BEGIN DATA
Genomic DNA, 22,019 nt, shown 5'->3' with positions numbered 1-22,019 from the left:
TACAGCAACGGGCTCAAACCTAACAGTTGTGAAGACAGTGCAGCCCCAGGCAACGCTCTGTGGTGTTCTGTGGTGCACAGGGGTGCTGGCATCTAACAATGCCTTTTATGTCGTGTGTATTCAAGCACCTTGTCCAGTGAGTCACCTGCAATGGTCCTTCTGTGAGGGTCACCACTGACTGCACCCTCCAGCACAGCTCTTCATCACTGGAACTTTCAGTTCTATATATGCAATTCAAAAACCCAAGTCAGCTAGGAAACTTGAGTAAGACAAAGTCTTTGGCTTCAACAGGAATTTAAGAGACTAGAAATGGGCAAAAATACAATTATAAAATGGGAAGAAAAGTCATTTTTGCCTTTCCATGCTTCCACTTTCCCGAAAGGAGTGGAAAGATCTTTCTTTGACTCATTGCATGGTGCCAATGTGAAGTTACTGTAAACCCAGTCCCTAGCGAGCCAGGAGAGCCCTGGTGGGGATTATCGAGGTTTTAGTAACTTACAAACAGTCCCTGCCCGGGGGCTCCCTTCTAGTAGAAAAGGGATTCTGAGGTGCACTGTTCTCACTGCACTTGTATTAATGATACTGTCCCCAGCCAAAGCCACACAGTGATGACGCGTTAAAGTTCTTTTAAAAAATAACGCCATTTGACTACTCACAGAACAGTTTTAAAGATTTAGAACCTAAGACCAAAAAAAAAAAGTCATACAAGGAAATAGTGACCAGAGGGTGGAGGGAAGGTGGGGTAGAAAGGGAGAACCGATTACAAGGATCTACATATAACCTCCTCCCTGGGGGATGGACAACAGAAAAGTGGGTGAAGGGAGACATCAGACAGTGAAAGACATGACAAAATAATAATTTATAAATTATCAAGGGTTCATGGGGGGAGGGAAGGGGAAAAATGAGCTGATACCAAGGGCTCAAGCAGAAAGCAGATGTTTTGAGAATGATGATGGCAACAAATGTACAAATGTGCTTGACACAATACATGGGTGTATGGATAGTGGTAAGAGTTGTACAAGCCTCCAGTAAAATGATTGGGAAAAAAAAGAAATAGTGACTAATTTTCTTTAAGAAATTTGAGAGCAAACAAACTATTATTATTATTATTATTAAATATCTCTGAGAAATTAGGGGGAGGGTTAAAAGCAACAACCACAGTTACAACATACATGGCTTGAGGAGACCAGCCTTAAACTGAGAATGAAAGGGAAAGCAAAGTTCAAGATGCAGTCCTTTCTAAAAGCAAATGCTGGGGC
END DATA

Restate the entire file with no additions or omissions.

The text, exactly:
Genomic DNA, 22,019 nt, shown 5'->3' with positions numbered 1-22,019 from the left:
TACAGCAACGGGCTCAAACCTAACAGTTGTGAAGACAGTGCAGCCCCAGGCAACGCTCTGTGGTGTTCTGTGGTGCACAGGGGTGCTGGCATCTAACAATGCCTTTTATGTCGTGTGTATTCAAGCACCTTGTCCAGTGAGTCACCTGCAATGGTCCTTCTGTGAGGGTCACCACTGACTGCACCCTCCAGCACAGCTCTTCATCACTGGAACTTTCAGTTCTATATATGCAATTCAAAAACCCAAGTCAGCTAGGAAACTTGAGTAAGACAAAGTCTTTGGCTTCAACAGGAATTTAAGAGACTAGAAATGGGCAAAAATACAATTATAAAATGGGAAGAAAAGTCATTTTTGCCTTTCCATGCTTCCACTTTCCCGAAAGGAGTGGAAAGATCTTTCTTTGACTCATTGCATGGTGCCAATGTGAAGTTACTGTAAACCCAGTCCCTAGCGAGCCAGGAGAGCCCTGGTGGGGATTATCGAGGTTTTAGTAACTTACAAACAGTCCCTGCCCGGGGGCTCCCTTCTAGTAGAAAAGGGATTCTGAGGTGCACTGTTCTCACTGCACTTGTATTAATGATACTGTCCCCAGCCAAAGCCACACAGTGATGACGCGTTAAAGTTCTTTTAAAAAATAACGCCATTTGACTACTCACAGAACAGTTTTAAAGATTTAGAACCTAAGACCAAAAAAAAAAAGTCATACAAGGAAATAGTGACCAGAGGGTGGAGGGAAGGTGGGGTAGAAAGGGAGAACCGATTACAAGGATCTACATATAACCTCCTCCCTGGGGGATGGACAACAGAAAAGTGGGTGAAGGGAGACATCAGACAGTGAAAGACATGACAAAATAATAATTTATAAATTATCAAGGGTTCATGGGGGGAGGGAAGGGGAAAAATGAGCTGATACCAAGGGCTCAAGCAGAAAGCAGATGTTTTGAGAATGATGATGGCAACAAATGTACAAATGTGCTTGACACAATACATGGGTGTATGGATAGTGGTAAGAGTTGTACAAGCCTCCAGTAAAATGATTGGGAAAAAAAAGAAATAGTGACTAATTTTCTTTAAGAAATTTGAGAGCAAACAAACTATTATTATTATTATTATTAAATATCTCTGAGAAATTAGGGGGAGGGTTAAAAGCAACAACCACAGTTACAACATACATGGCTTGAGGAGACCAGCCTTAAACTGAGAATGAAAGGGAAAGCAAAGTTCAAGATGCAGTCCTTTCTAAAAGCAAATGCTGGGGC